(Update 1: adds the government's latest Covid figures)
By Remei Calabuig
Edinburgh, UK, Jul 7 (EFE).- The easing of the United Kingdom’s Covid-19 lockdown is moving at different paces in its constituent nations as pub-goers can already enjoy a pint in England and Northern Ireland while those in Scotland and Wales will have to wait until later this month.
Scottish cafes and pubs with outside seating were allowed to reopen this week and, like Wales, its devolved government withdrew the eight kilometer travel limit for non-essential journeys.
However, authorities in both Scotland and Wales have decided to hold back on fully reopening the tourism and hospitality industries, and their beauty salons and hairdressers, until the so-called third phase of de-escalation, which is due to come into effect on Friday.
Pubs in Northern Ireland reopened on Friday. In England, they were allowed to reopen from 6am on Saturday, an occasion that brought people out to the establishments in their hundreds in places like Soho in central London.
Images from the scene showed sparse attention to social distancing measures.
Several pubs in England have been forced to temporarily close again after several customers tested positive for coronavirus and others have shut their doors to disinfect the premises.
Prime Minister Boris Johnson announced a UK-wide lockdown on 23 March but the dismantling of the restrictions was handed to devolved powers in each of the UK nations.
The process has not always been frictionless. The question of air bridges to kickstart tourism has created tensions between England and Scotland, given the latter’s reticence to accept flights from countries that have been badly affected by Covid-19.
Johnson’s Conservative Party government in Westminster has announced that arrivals from 59 countries, including Spain, Italy, France and Greece, will from 10 July no longer have to observe 14 days of self-quarantine once in England.
The move came in a bid to relaunch the tourism and hospitality sectors, which have lobbied for the removal of the obligatory quarantine period as a way to salvage what remains of the summer season.
The leaders of Scotland, Nicola Sturgeon, Wales, Mark Drakeford, and Northern Ireland, Arlene Foster, have yet to say whether they will fall in line with Westminster on the issue of air bridges.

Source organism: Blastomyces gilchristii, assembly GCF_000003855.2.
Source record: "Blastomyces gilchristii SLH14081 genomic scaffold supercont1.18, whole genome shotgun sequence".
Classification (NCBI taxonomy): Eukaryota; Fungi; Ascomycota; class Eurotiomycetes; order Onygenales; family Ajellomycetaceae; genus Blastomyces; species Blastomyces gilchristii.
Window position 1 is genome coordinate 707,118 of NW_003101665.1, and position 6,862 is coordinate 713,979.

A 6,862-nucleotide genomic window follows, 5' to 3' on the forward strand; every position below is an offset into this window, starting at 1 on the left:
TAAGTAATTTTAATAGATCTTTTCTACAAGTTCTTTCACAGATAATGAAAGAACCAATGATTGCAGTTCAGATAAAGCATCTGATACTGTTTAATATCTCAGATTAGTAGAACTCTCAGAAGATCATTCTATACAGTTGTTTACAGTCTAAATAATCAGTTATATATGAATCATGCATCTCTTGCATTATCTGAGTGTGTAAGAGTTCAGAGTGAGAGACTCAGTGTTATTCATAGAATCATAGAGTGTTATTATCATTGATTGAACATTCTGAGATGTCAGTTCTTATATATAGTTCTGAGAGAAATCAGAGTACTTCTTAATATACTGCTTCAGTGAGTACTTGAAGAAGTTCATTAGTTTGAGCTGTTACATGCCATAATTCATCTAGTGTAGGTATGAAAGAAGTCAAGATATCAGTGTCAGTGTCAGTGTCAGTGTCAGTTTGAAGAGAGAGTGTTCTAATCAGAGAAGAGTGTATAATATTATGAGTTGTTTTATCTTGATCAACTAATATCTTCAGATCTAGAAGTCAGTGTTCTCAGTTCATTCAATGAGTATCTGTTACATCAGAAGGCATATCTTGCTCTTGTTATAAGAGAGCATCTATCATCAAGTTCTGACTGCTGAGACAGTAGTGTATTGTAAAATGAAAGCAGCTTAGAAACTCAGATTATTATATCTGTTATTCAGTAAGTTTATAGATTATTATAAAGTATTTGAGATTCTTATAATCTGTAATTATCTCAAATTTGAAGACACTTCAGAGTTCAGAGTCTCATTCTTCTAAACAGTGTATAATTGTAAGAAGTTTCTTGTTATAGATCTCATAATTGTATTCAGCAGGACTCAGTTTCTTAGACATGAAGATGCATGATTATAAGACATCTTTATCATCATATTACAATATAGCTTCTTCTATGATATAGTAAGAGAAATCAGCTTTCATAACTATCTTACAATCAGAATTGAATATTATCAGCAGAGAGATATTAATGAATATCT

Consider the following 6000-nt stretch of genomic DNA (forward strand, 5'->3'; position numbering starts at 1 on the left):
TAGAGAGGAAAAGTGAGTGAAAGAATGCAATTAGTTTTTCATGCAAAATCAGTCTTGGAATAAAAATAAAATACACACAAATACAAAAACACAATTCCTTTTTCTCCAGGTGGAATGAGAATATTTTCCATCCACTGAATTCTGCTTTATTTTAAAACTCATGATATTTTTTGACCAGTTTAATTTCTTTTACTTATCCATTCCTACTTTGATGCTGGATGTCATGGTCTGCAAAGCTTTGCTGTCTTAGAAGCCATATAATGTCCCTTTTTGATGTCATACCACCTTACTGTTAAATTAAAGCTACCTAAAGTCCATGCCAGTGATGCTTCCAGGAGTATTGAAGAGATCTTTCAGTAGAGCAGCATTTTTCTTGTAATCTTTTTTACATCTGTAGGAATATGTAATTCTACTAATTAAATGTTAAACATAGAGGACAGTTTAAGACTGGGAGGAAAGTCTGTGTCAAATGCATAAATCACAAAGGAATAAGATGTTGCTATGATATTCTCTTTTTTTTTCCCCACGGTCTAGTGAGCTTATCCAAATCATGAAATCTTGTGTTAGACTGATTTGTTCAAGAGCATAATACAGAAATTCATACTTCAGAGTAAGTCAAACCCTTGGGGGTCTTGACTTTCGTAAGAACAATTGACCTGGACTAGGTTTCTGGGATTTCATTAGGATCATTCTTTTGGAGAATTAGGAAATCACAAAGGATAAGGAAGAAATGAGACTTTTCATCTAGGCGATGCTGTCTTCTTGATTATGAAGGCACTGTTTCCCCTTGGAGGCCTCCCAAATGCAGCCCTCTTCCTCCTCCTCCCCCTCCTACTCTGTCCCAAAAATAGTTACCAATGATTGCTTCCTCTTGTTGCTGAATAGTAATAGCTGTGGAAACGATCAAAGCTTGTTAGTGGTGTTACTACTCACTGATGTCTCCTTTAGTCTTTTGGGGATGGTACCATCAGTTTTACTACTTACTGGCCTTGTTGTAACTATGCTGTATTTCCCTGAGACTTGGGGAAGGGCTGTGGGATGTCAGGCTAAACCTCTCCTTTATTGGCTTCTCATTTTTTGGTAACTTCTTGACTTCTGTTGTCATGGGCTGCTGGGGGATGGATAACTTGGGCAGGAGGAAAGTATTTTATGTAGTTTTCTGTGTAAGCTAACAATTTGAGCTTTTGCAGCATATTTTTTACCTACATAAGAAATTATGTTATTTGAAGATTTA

Sturgeon said her cabinet would make a decision “within the coming days” so that new rules could come into effect from Friday, coinciding with England.
Joanne Dooey, the president of the Scottish Passenger Agents Association, said the "ongoing confusion" over quarantine-free travel is having a "massive impact" on the industry, adding that she could not understand why there was not "a clearly defined four nations approach.”
It all comes down to a fear of new outbreaks, which have already been reported in all regions of the UK. In England, parts of the city of Leicester were placed in lockdown again after a local resurgence of coronavirus.
In County Down, Northern Ireland, 16 suspected new cases were detected on Tuesday, prompting the temporary closure of some local businesses and schools.
The Scottish government is expected to remove travel restrictions in Dumfries and Galloway after an outbreak affecting at least 12 people was deemed to be “under control”.
At the end of June, a number of coronavirus cases were traced to meat processing plants in England and Wales.
One Welsh factory was forced to close down after 200 cases were detected.
Welsh health minister Vaughan Gething said on Tuesday that "flare-ups and outbreaks" were a reminder that "we all need to continue to follow the guidance on social distancing as far as possible”.
Wales has taken the strictest measures on social distancing, urging people to keep two meters apart.
Scotland allows some exceptions in public spaces like shops, where masks are obligatory, while England and Northern Ireland recommend a minimum distance of one meter.
UK health authorities on Tuesday reported another 155 Covid-19 deaths in the last 24 hours, a marked increase on the 16 detected Monday and the 22 on Sunday.
There were also a further 581 infections.
More than 44,000 people have died from coronavirus in the UK, making it Europe’s hardest-hit nation in terms of fatalities.
However, the UK’s statistics office (ONS) said in a report that, between March and June, the number of deaths recorded in the population was 59,000 above average.EFE